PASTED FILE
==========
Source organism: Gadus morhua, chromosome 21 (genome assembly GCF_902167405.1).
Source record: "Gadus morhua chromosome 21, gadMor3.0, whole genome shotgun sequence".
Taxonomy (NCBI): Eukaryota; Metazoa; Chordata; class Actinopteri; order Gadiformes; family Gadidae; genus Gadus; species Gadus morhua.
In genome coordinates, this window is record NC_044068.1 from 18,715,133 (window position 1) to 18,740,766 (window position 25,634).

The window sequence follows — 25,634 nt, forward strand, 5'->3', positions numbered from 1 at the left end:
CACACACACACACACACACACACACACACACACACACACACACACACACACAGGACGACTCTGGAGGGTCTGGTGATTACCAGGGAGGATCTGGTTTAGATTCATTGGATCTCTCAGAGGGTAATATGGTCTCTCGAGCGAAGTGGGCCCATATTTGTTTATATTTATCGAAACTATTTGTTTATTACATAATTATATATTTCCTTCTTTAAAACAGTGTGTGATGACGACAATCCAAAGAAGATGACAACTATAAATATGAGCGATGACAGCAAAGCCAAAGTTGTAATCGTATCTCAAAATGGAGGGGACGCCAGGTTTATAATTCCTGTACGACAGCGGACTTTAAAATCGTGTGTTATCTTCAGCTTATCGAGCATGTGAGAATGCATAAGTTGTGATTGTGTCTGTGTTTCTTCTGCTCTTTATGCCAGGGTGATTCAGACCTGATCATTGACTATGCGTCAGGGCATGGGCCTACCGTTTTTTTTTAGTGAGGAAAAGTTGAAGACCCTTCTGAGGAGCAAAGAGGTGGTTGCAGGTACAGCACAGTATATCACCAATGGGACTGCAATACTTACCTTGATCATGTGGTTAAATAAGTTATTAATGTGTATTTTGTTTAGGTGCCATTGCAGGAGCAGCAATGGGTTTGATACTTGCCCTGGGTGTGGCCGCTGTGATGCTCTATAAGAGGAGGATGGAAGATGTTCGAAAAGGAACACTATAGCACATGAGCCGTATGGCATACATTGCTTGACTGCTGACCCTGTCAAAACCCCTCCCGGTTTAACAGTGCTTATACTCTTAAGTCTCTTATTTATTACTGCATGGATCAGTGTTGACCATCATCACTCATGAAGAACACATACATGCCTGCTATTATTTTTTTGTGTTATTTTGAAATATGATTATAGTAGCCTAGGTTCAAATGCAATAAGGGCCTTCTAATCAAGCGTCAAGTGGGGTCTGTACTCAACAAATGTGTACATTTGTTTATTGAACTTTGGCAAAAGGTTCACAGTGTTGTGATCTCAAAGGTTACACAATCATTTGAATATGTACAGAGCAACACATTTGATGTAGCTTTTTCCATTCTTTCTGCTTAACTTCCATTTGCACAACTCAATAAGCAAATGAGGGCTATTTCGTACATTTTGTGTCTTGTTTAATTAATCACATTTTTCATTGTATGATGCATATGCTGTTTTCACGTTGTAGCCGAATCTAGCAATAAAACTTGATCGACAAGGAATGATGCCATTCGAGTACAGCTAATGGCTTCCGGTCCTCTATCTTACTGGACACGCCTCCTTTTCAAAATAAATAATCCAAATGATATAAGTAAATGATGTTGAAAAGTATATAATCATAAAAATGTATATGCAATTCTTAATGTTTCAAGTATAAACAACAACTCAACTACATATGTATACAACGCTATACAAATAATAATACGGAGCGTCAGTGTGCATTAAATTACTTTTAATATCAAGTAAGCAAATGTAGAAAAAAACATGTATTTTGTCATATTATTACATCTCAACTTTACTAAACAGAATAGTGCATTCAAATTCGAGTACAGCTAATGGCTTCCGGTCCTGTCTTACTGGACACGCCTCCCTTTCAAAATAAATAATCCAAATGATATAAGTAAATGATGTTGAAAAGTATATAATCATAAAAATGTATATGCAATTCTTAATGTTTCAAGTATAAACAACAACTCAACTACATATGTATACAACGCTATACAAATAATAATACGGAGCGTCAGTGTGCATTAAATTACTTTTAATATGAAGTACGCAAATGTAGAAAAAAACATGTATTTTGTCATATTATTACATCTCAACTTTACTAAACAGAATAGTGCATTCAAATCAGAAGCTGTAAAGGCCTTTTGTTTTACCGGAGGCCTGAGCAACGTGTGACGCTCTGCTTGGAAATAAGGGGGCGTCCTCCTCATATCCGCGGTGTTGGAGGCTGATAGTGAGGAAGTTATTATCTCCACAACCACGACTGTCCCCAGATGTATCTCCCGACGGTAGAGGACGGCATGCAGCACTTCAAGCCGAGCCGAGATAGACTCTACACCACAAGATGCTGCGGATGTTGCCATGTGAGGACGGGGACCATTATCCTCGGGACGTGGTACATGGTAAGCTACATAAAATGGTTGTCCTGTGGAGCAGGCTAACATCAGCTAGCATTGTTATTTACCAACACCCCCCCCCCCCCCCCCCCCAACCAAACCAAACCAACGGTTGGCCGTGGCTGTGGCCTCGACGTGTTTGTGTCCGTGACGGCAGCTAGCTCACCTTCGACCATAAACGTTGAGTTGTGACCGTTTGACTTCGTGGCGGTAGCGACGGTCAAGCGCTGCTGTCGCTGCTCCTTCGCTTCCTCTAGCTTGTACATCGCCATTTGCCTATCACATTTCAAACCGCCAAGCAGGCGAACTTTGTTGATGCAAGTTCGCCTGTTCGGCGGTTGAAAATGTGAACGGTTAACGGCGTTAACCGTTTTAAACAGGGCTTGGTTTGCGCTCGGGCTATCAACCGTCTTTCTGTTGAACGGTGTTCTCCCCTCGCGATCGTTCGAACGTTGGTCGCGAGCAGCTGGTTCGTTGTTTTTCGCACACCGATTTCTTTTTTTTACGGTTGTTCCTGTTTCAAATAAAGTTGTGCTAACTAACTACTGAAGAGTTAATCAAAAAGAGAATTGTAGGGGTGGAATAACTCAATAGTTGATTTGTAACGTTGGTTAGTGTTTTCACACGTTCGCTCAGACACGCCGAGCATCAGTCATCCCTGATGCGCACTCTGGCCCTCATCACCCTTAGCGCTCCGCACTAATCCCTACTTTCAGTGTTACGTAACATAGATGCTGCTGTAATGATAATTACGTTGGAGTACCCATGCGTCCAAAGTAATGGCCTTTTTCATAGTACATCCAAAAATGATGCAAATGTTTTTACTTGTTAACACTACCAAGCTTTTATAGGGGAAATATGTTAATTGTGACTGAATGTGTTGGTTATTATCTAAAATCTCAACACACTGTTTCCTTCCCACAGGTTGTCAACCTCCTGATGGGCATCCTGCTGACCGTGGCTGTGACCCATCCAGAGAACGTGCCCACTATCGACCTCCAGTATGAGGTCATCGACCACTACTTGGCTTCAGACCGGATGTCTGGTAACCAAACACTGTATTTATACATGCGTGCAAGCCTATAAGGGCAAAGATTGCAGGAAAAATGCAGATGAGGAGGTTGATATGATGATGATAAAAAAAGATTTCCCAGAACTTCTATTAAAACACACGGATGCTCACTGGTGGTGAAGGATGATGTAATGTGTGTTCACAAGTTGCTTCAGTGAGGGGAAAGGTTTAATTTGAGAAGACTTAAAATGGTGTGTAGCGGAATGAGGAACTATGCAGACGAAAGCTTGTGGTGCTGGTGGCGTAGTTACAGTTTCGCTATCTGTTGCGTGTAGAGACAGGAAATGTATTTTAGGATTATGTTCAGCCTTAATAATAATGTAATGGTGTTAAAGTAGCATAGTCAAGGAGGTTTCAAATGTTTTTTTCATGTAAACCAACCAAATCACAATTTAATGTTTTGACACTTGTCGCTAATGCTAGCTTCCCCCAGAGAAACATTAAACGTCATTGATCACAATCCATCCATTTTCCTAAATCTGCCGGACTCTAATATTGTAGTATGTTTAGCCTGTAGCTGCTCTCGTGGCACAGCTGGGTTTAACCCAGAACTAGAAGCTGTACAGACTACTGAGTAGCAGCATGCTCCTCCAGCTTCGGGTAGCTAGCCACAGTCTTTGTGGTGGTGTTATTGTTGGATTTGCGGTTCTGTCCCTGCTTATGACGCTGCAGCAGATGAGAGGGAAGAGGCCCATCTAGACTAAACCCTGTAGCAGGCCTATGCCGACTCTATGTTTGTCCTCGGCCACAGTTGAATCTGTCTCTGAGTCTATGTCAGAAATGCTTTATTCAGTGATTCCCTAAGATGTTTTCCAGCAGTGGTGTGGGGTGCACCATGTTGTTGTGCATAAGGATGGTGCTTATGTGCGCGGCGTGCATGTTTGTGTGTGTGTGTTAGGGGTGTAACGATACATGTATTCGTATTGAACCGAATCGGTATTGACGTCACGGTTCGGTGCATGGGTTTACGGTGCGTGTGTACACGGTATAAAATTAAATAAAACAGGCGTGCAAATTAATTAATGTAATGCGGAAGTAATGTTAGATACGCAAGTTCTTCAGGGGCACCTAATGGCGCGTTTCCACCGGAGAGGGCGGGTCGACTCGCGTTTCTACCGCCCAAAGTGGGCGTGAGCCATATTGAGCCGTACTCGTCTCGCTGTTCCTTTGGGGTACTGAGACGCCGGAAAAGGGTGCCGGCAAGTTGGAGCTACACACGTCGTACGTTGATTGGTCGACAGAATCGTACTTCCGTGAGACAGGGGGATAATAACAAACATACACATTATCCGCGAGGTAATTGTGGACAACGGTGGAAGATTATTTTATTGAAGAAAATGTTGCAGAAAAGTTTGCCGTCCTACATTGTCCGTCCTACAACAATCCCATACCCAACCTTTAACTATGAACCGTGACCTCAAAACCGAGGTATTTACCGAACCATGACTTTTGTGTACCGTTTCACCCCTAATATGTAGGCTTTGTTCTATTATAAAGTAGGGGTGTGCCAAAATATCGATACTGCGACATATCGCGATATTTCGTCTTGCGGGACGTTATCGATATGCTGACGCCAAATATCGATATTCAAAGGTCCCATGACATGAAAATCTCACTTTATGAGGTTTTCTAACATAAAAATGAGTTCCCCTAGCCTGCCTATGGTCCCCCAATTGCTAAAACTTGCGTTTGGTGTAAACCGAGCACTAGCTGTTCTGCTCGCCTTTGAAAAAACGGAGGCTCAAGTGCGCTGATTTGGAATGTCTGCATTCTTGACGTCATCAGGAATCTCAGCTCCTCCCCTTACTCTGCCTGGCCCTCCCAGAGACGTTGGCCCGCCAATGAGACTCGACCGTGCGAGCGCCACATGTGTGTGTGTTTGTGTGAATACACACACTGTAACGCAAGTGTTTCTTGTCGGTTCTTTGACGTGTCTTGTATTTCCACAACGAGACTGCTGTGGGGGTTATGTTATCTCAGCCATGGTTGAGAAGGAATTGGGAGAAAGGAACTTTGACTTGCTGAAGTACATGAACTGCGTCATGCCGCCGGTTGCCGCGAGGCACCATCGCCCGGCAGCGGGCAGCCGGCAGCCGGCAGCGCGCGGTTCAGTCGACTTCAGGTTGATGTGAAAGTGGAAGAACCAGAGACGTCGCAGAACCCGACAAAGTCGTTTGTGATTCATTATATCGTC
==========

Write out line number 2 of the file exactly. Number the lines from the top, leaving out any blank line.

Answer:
Source record: "Gadus morhua chromosome 21, gadMor3.0, whole genome shotgun sequence".